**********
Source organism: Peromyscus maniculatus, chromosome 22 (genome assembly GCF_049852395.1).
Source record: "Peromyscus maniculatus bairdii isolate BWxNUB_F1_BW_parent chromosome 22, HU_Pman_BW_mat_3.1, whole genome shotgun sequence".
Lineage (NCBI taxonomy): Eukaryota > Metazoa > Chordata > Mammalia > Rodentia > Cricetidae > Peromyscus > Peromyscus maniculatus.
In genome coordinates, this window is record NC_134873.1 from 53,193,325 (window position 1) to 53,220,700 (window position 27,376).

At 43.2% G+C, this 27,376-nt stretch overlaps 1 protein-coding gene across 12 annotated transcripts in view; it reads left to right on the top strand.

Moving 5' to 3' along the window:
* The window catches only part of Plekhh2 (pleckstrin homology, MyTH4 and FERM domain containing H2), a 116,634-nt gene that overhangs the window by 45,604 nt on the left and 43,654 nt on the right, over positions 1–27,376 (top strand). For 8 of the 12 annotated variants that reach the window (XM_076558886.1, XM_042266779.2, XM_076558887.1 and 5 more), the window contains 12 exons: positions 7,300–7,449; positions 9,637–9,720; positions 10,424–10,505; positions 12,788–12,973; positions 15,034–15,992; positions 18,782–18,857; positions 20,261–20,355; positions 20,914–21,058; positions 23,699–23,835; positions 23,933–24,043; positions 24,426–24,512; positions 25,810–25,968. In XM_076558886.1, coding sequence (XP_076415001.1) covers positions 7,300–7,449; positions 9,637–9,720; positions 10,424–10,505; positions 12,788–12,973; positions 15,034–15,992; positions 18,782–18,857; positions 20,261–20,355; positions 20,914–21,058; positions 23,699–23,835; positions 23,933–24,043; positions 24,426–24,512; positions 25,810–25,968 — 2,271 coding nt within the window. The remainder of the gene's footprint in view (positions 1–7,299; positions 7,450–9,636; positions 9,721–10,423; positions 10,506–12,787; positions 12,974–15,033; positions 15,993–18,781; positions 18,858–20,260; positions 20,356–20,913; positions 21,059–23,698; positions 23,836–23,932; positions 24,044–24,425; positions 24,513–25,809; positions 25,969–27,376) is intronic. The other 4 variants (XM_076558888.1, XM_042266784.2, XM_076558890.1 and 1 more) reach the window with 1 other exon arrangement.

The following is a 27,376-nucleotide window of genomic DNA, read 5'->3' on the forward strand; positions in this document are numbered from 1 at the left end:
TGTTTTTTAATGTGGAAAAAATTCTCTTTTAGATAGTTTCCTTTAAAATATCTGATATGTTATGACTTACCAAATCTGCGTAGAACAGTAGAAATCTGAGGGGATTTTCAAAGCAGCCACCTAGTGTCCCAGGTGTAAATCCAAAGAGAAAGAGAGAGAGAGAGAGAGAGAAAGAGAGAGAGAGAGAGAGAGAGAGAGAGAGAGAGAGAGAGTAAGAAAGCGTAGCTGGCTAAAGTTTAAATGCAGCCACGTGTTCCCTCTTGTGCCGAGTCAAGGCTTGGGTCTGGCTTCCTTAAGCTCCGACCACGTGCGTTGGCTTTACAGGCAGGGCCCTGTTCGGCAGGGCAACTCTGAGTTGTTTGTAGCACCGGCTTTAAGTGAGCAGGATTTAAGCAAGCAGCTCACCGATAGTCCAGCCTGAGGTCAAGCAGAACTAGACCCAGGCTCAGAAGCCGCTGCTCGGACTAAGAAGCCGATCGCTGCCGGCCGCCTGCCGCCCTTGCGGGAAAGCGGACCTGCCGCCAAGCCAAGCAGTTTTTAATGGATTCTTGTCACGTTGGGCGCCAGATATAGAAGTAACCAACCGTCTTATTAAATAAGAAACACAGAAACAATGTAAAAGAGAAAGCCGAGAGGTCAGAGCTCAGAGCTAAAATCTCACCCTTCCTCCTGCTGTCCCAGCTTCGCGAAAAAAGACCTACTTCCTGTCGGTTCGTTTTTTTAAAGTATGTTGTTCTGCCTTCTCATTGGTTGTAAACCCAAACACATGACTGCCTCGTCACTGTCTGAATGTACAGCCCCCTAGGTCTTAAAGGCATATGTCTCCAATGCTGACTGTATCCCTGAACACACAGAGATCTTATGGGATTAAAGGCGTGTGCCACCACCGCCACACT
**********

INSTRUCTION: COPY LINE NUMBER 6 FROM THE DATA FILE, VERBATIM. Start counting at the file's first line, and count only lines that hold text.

Moving 5' to 3' along the window: